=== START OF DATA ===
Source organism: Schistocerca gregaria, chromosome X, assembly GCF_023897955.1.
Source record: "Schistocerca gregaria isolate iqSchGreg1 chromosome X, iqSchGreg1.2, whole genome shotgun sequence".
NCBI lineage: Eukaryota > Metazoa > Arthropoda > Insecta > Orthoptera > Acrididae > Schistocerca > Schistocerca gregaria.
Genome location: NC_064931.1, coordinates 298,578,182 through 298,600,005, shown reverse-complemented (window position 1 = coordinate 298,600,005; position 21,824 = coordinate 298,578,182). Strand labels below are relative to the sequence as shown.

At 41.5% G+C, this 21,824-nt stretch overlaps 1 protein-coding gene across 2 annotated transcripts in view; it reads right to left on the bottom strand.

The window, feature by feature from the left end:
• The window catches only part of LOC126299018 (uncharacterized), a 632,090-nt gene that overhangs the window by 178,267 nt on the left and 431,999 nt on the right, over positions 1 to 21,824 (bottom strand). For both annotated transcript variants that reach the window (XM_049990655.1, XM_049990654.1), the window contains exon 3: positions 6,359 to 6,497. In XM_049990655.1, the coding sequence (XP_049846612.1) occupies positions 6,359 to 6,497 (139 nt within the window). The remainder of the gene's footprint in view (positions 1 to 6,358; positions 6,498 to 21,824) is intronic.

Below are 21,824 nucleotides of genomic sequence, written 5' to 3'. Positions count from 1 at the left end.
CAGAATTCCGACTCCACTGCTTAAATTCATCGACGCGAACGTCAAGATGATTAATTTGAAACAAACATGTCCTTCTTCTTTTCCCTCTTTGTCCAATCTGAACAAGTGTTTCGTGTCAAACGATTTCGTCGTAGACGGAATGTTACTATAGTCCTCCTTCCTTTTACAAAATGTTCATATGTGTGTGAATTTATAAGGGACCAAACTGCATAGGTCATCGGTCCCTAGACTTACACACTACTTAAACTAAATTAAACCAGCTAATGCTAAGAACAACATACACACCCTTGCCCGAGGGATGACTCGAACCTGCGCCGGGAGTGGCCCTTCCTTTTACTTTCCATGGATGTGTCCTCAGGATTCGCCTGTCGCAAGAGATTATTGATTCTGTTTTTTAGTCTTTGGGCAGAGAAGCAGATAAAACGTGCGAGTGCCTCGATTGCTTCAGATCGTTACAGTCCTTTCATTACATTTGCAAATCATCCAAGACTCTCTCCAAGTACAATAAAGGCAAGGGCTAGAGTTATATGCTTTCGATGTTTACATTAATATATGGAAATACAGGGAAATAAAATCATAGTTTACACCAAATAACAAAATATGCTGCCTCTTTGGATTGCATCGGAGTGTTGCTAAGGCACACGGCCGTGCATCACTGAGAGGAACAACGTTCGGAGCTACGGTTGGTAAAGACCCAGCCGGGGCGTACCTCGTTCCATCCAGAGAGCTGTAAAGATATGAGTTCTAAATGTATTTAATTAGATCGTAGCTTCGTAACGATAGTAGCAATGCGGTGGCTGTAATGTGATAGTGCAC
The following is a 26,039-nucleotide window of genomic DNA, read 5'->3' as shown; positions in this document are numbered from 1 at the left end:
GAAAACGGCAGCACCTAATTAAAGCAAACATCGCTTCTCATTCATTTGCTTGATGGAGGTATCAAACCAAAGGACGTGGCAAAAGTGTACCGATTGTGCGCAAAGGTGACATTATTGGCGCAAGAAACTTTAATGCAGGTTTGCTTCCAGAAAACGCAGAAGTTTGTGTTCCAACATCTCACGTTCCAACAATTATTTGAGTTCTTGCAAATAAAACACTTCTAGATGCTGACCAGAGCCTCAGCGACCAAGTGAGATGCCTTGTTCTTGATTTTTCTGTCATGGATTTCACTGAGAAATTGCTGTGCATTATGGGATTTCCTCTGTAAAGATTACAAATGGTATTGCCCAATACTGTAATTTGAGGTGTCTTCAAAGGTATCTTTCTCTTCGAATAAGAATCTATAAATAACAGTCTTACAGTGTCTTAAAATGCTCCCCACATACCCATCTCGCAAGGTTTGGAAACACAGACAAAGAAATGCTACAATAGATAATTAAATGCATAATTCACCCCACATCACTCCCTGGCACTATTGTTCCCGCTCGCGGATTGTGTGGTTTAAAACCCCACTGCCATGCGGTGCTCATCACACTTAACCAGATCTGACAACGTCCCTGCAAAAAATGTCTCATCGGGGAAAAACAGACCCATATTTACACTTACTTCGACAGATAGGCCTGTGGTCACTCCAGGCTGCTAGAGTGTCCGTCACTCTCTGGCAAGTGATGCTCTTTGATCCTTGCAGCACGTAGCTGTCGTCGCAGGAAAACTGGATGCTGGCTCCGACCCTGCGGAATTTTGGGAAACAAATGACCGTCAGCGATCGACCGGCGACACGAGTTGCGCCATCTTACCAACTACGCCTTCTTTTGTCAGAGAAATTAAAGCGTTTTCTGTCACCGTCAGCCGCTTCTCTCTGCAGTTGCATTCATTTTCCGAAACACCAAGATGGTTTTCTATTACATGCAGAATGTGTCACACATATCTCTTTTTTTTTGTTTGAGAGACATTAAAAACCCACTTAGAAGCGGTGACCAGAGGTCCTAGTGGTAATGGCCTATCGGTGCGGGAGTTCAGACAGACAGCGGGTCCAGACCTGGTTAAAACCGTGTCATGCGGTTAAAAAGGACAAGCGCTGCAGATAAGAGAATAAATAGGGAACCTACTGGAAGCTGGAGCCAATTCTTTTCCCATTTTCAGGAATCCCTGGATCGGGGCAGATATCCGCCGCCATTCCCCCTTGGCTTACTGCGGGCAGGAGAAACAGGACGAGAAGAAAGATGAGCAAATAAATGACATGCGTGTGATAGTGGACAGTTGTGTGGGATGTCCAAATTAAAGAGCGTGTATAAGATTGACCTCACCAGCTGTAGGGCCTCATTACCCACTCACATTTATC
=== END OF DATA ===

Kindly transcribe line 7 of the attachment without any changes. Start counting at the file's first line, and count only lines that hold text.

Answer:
• The window catches only part of LOC126299018 (uncharacterized), a 632,090-nt gene that overhangs the window by 178,267 nt on the left and 431,999 nt on the right, over positions 1 to 21,824 (bottom strand). For both annotated transcript variants that reach the window (XM_049990655.1, XM_049990654.1), the window contains exon 3: positions 6,359 to 6,497. In XM_049990655.1, the coding sequence (XP_049846612.1) occupies positions 6,359 to 6,497 (139 nt within the window). The remainder of the gene's footprint in view (positions 1 to 6,358; positions 6,498 to 21,824) is intronic.